An account with more than $3.7 million for Gov. Gretchen Whitmer, over 95 percent of which was later given to the Michigan Democratic Party, was amassed in violation of state campaign finance laws, the Michigan GOP argued. The fundraising sum was the result of large contributions by various wealthy donors made in response to recall efforts against Whitmer throughout the Covid-19 pandemic. Only one of the efforts required the creation of a recall committee, but Whitmer used the opportunity to raise a significant amount of campaign capital.

Missouri Grant Program for North St. Louis and ‘Aldermanic Courtesy’ Raise New Questions After Indictments
St. Louis Post-Dispatch – Jacob Barker | Published: 6/13/2022

St. Louis launched a new grant program designed to pump $37 million into businesses and nonprofits along many of north St. Louis’s main thoroughfares. The program handed administrative duties to the St. Louis Development Corp., the city’s economic development arm. But it contained one provision that, at the time, gave some officials pause: all grants need approval from the area’s alderman. The provision codified the “aldermanic courtesy” that has long been tradition in St. Louis. But that tradition is under new scrutiny following the indictments against three members of the Board of Aldermen.

Nebraska Nebraska Cops Probe Shady Tactics by Voter ID Campaign’s Foot Soldiers
Yahoo News – Francisco Alvarado (Daily Beast) | Published: 6/14/2022

Some Nebraskans have reported strange encounters with petition circulators to the elections watchdog group Civic Nebraska and Secretary of State Robert Evnen over the past month, reports which have now sparked a police investigation. The complaints describe and cell phone video clips show unknown operatives of Citizens For Voter ID engaging in what appear to be misleading tactics and saying just about anything except what the proposed ballot measure actually does in an effort to secure the necessary signatures from registered voters.

New Mexico Ethics Commission Wants NM Disclosure Law Enforced
Albuquerque Journal – Dan McKay | Published: 6/10/2022

More than 20 percent of the individuals required to file annual disclosures about their income sources and property, a group that includes public officials and candidates in New Mexico, have not done so, according to the State Ethics Commission. The ethics agency authorized its staff to issue demand letters to about 155 people who have not filed the mandatory disclosures and to go to court if necessary to enforce the law.

New Mexico New Mexico’s Supreme Court Orders County Commission to Certify Vote
MSN – Annie Gowan (Washington Post) | Published: 6/15/2022

New Mexico’s Supreme Court ordered commissioners in Otero County to certify election results from the June 7 primary after they refused, citing unsubstantiated concerns about fraud. A spokesperson for Secretary of State Maggie Toulouse Oliver said the office was pursuing a criminal referral, which could result in the county commissioners being charged with contempt of court or removed from office if they do not follow the court’s instructions. The commissioners’ refusal thrust the small county into the national spotlight at a time of rising concern over the long-term damage from former President Trump’s claim the 2020 election was stolen from him.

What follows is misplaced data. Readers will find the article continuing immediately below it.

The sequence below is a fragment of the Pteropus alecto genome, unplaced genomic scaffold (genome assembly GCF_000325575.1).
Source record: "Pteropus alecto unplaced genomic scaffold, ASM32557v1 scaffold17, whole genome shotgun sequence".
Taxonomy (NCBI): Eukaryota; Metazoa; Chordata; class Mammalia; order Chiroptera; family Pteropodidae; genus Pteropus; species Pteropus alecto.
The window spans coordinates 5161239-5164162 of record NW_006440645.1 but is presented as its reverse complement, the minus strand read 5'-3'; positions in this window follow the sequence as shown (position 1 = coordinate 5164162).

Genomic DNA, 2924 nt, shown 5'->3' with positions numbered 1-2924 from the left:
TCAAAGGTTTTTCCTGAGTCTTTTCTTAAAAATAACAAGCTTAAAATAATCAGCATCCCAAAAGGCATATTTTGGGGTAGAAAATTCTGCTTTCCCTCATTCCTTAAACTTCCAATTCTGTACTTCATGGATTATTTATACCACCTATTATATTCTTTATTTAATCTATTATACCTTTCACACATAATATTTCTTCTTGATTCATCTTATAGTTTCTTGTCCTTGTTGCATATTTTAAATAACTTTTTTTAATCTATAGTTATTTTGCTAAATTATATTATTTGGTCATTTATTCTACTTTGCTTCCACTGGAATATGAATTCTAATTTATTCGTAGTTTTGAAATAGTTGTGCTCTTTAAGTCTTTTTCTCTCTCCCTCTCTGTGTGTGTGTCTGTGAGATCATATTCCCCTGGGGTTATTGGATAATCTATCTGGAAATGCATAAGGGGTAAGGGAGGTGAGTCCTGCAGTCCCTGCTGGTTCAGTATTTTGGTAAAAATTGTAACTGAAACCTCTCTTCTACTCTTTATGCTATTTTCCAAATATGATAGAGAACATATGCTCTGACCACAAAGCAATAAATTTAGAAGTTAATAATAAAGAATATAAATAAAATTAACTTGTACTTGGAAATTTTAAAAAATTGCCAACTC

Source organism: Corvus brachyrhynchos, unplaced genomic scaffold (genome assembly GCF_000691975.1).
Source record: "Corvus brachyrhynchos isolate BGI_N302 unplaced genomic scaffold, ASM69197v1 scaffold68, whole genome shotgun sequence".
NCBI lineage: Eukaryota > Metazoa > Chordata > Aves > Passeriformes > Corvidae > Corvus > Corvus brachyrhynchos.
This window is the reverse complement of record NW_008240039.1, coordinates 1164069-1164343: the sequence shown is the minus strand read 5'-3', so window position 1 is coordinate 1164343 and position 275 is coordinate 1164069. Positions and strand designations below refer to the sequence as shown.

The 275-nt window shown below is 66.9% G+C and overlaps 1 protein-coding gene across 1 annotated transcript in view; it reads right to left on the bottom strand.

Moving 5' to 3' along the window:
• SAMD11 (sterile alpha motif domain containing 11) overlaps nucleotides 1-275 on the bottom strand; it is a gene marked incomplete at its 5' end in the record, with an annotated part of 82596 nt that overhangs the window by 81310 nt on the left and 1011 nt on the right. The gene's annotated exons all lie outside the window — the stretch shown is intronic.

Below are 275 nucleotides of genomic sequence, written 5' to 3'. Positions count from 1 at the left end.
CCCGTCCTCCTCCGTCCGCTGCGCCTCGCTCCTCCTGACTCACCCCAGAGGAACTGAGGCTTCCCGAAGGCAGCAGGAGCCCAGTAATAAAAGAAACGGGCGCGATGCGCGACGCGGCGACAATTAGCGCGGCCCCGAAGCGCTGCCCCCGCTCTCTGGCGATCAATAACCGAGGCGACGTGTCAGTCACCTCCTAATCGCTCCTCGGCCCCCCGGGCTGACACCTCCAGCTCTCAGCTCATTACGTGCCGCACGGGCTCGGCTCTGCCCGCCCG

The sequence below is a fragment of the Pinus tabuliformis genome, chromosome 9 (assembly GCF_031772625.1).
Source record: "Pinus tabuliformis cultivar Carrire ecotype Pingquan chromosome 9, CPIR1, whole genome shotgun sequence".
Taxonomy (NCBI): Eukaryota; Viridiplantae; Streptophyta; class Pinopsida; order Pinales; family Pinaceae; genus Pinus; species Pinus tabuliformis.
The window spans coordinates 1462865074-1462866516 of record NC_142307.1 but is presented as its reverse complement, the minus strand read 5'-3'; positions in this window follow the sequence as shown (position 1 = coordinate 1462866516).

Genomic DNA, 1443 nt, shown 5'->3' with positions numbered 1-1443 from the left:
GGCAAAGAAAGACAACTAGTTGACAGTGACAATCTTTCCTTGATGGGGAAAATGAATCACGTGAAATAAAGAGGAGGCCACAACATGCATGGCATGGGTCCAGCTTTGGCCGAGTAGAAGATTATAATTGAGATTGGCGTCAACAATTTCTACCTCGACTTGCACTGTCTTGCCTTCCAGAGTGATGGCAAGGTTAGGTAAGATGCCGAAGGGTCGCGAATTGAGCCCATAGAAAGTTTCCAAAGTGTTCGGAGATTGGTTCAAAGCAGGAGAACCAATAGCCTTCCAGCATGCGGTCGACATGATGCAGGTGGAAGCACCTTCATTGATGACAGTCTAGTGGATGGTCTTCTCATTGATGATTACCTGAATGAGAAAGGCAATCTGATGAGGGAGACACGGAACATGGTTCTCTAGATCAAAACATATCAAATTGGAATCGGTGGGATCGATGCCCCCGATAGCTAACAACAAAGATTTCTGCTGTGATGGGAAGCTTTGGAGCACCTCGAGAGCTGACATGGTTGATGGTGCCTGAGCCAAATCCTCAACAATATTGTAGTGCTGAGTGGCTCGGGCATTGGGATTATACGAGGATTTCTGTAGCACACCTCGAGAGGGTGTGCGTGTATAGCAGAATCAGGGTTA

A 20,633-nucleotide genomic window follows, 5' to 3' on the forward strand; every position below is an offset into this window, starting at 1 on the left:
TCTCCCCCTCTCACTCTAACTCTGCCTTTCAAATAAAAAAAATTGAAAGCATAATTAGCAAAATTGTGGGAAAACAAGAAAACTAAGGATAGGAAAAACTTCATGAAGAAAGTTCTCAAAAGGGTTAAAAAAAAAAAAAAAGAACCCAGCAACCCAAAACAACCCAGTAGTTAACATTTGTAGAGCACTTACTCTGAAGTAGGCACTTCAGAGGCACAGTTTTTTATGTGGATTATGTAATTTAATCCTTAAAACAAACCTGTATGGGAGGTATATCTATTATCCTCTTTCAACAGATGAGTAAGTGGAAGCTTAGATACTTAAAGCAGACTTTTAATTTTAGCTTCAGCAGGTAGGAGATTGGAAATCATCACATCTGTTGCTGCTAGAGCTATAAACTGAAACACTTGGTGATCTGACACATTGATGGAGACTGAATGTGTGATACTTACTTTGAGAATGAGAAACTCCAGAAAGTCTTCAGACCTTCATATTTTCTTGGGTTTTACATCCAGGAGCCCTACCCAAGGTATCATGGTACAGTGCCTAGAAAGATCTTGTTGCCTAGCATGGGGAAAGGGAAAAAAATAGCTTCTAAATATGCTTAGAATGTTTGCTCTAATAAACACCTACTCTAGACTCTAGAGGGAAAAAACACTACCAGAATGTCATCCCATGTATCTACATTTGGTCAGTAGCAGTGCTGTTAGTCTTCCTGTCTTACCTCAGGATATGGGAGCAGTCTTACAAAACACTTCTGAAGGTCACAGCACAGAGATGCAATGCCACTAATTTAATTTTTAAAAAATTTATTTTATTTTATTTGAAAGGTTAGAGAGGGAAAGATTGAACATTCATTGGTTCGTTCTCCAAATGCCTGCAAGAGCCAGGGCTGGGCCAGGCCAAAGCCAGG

New York In Lobbying Probe, Ethics Commission Critic Faces $4M Threat
Albany Times Union – Chris Bragg | Published: 6/12/2022

Lobbying groups in New York typically must disclose donors providing more than $2,500 under a state law meant to reveal those who are seeking to influence government. In a filing submitted last July, Don’t Bankrupt New York, which spent more than $850,000 on television ads that opposed tax increases, disclosed little about its spending and indicated it took in no contribution over $2,500. The person responsible for that paperwork was David Grandeau, the state’s former top lobbying regulator. Grandeau has touted his ability to obscure the sources behind clients’ lobbying spending, tweaking the state’s regulators for allegedly failing to keep pace with him.

New York New York High Court Nixes Trump Appeal, Clearing Way for Testimony
CNBC – Associated Press | Published: 6/14/2022

New York’s highest court rejected former President Trump’s last-ditch effort to avoid testifying in the state attorney general’s civil investigation into his business practices, clearing the way for his deposition in July. The state’s Court of Appeals said there was no “substantial constitutional question” that would warrant its intervention in the matter following an intermediate appellate court’s ruling enforcing a subpoena for Trump’s testimony.

Ohio Campaign Watchdogs Sue Vance Campaign, Super PAC Over Alleged Covert Website Scheme